The social costs are the inability for Councils to improve their systems and processes for residents. This directly impacts on the speed by which the customer’s data is actioned, which can impact the speed and accuracy in which a customer has their rent, council tax and business rates are paid.


4 of the 6 Councils are within a distance where face to face meetings /workshops could be arranged. We will also utilise a range of digital collaboration tools available such as Skype for Business for conference calls , Slack for communicating together and Trello or Kanban to monitor progress.

With regards to governance structure, with agreement of the Councils involved, we would appoint a role of Project Manager to oversee delivery of the project. In addition to the consultant commissioned to deliver the project it is proposed the wider project group would comprise of :

  • Digital/IT Lead from each authority
  • Project Lead
  • Revenues and Benefits Lead from each authority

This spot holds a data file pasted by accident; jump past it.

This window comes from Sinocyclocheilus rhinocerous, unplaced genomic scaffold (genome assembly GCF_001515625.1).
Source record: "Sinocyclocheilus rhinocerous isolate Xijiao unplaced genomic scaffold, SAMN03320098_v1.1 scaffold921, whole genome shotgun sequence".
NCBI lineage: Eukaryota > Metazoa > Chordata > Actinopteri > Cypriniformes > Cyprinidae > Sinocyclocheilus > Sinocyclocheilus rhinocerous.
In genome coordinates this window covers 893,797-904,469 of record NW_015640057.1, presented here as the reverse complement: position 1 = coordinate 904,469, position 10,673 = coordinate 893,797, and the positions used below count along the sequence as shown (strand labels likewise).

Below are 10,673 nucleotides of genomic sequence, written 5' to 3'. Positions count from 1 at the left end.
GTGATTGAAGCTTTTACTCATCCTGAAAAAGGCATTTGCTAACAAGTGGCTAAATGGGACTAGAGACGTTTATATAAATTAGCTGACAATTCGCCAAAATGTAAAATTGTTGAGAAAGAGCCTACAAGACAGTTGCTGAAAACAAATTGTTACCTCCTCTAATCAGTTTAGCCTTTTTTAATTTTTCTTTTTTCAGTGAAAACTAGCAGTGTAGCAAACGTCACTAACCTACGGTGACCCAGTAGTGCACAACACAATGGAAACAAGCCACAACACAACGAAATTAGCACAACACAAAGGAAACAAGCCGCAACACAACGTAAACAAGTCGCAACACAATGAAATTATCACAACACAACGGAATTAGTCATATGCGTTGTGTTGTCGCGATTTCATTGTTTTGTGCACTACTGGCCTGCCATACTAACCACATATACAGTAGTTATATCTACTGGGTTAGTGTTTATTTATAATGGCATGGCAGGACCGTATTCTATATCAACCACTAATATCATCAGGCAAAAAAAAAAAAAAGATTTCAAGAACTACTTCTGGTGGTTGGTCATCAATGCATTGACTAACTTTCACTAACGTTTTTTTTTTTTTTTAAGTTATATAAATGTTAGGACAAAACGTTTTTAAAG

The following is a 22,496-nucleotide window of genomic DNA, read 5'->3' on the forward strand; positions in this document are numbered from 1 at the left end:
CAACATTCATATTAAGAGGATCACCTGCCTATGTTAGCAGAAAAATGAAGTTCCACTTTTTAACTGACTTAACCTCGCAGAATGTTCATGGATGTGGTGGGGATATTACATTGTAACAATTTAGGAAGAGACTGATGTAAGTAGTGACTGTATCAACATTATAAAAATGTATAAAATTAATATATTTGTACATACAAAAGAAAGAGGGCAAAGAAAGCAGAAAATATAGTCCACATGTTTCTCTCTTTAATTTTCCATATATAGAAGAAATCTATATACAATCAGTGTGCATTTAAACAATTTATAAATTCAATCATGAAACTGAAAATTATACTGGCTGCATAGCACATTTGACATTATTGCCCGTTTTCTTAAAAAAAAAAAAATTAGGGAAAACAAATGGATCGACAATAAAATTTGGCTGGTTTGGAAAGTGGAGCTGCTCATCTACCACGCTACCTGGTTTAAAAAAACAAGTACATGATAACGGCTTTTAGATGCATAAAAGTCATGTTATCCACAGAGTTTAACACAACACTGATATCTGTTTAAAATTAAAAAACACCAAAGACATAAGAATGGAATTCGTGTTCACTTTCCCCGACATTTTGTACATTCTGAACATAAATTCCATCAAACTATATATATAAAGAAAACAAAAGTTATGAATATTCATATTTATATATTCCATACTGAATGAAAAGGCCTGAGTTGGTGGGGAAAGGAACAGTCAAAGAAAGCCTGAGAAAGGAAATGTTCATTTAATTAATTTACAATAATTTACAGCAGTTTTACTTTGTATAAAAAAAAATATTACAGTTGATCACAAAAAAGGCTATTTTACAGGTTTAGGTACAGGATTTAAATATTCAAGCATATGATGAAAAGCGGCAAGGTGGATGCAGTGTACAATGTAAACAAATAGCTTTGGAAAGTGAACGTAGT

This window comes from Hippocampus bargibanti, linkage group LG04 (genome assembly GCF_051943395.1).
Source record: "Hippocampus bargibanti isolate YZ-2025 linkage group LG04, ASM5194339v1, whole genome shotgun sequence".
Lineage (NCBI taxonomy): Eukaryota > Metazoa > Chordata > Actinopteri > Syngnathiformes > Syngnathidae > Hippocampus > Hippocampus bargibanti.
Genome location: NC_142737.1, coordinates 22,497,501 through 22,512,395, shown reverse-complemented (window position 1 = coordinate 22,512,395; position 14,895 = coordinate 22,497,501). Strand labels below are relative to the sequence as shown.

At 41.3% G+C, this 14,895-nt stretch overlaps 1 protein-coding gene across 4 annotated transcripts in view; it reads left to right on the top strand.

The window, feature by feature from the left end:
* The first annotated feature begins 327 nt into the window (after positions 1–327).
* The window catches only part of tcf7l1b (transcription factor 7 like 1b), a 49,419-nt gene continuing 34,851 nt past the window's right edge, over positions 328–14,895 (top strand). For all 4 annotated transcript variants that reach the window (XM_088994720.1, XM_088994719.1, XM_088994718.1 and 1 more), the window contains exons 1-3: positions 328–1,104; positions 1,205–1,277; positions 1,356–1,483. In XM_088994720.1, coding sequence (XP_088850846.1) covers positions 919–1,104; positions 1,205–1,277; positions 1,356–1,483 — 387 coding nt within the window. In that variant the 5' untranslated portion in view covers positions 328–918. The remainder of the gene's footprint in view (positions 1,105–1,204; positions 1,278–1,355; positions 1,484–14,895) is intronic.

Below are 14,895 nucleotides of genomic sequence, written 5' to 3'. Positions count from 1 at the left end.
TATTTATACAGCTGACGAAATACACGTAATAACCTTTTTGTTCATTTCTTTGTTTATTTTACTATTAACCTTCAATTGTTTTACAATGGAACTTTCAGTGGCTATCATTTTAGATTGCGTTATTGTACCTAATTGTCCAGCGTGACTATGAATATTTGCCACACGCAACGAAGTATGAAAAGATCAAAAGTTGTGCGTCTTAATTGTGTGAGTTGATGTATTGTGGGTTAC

• Service design /service improvement representative
  • Other identified stakeholders from the authorities
  • Communications Lead

We would adopt an Agile Development methodology working in Sprints to enable planning and management of iterations of the product. Utilising work collaboration tools such as Trello will allow for transparency and joint working across the councils and successful monitoring of project activity.

We would welcome any support and guidance from the Local Digital team and we would seek to access any of the relevant GDS training courses that would be useful for members of the group.

It would be helpful to explore how the DWP Universal Credit system was designed as it was built to interact with other government systems (HMRC) and also with the customer as a user. Any assistance in relation to this area would be of benefit to the project.

We may need some assistance to recruit a consultant to support us with the project.